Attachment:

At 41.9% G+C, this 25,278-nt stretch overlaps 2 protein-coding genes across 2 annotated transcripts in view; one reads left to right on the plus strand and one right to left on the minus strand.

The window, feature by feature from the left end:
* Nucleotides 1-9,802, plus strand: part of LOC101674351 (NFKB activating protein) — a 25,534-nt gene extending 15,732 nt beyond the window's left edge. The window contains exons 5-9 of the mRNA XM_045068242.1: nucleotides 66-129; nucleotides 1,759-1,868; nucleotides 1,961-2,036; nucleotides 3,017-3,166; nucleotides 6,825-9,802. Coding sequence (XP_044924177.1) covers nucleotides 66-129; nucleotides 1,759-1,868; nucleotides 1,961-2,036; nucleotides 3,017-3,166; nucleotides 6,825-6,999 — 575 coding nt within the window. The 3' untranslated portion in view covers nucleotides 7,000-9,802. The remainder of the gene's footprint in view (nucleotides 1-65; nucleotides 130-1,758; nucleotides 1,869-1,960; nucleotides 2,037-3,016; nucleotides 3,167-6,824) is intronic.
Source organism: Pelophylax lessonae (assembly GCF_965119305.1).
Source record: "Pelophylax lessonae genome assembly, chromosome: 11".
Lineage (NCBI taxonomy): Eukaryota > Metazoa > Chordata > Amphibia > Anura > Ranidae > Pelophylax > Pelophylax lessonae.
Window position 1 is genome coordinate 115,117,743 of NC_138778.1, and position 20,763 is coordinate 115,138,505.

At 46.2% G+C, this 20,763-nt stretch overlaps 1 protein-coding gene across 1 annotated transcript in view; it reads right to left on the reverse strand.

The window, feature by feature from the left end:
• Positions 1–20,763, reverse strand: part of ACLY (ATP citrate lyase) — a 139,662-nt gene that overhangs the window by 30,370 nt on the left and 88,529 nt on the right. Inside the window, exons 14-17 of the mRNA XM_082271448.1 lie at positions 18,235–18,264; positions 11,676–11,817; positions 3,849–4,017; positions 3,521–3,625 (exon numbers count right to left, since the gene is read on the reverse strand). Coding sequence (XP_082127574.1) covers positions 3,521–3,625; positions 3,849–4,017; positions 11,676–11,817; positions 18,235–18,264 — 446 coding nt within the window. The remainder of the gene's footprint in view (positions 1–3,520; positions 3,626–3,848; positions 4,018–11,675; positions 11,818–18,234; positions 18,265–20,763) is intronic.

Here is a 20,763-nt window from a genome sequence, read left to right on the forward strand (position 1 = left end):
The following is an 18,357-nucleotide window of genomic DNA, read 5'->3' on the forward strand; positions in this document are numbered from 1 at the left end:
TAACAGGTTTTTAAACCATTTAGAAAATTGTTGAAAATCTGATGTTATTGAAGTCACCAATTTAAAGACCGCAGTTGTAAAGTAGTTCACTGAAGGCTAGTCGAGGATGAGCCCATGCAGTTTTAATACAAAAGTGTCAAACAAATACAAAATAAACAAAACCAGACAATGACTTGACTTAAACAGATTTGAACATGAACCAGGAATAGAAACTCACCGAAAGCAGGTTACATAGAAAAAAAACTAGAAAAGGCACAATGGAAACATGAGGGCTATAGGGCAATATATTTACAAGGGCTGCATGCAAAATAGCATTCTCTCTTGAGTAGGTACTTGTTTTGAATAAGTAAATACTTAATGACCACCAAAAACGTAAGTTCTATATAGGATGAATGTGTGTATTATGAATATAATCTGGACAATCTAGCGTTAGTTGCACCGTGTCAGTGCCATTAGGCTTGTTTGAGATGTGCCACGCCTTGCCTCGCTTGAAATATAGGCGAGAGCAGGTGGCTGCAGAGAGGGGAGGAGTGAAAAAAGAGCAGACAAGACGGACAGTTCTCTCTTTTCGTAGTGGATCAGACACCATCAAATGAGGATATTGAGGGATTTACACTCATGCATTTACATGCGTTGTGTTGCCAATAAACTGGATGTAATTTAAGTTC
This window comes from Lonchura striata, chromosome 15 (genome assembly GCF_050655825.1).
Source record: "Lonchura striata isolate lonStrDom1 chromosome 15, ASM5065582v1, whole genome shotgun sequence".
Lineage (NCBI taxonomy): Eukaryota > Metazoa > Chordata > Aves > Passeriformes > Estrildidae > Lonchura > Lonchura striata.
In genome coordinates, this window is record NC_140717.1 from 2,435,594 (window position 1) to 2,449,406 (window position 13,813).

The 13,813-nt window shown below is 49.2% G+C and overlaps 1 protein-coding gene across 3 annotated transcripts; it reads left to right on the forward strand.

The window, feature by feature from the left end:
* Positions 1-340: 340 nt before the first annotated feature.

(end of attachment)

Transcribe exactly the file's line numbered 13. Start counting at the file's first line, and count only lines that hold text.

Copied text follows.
TAACAGGTTTTTAAACCATTTAGAAAATTGTTGAAAATCTGATGTTATTGAAGTCACCAATTTAAAGACCGCAGTTGTAAAGTAGTTCACTGAAGGCTAGTCGAGGATGAGCCCATGCAGTTTTAATACAAAAGTGTCAAACAAATACAAAATAAACAAAACCAGACAATGACTTGACTTAAACAGATTTGAACATGAACCAGGAATAGAAACTCACCGAAAGCAGGTTACATAGAAAAAAAACTAGAAAAGGCACAATGGAAACATGAGGGCTATAGGGCAATATATTTACAAGGGCTGCATGCAAAATAGCATTCTCTCTTGAGTAGGTACTTGTTTTGAATAAGTAAATACTTAATGACCACCAAAAACGTAAGTTCTATATAGGATGAATGTGTGTATTATGAATATAATCTGGACAATCTAGCGTTAGTTGCACCGTGTCAGTGCCATTAGGCTTGTTTGAGATGTGCCACGCCTTGCCTCGCTTGAAATATAGGCGAGAGCAGGTGGCTGCAGAGAGGGGAGGAGTGAAAAAAGAGCAGACAAGACGGACAGTTCTCTCTTTTCGTAGTGGATCAGACACCATCAAATGAGGATATTGAGGGATTTACACTCATGCATTTACATGCGTTGTGTTGCCAATAAACTGGATGTAATTTAAGTTC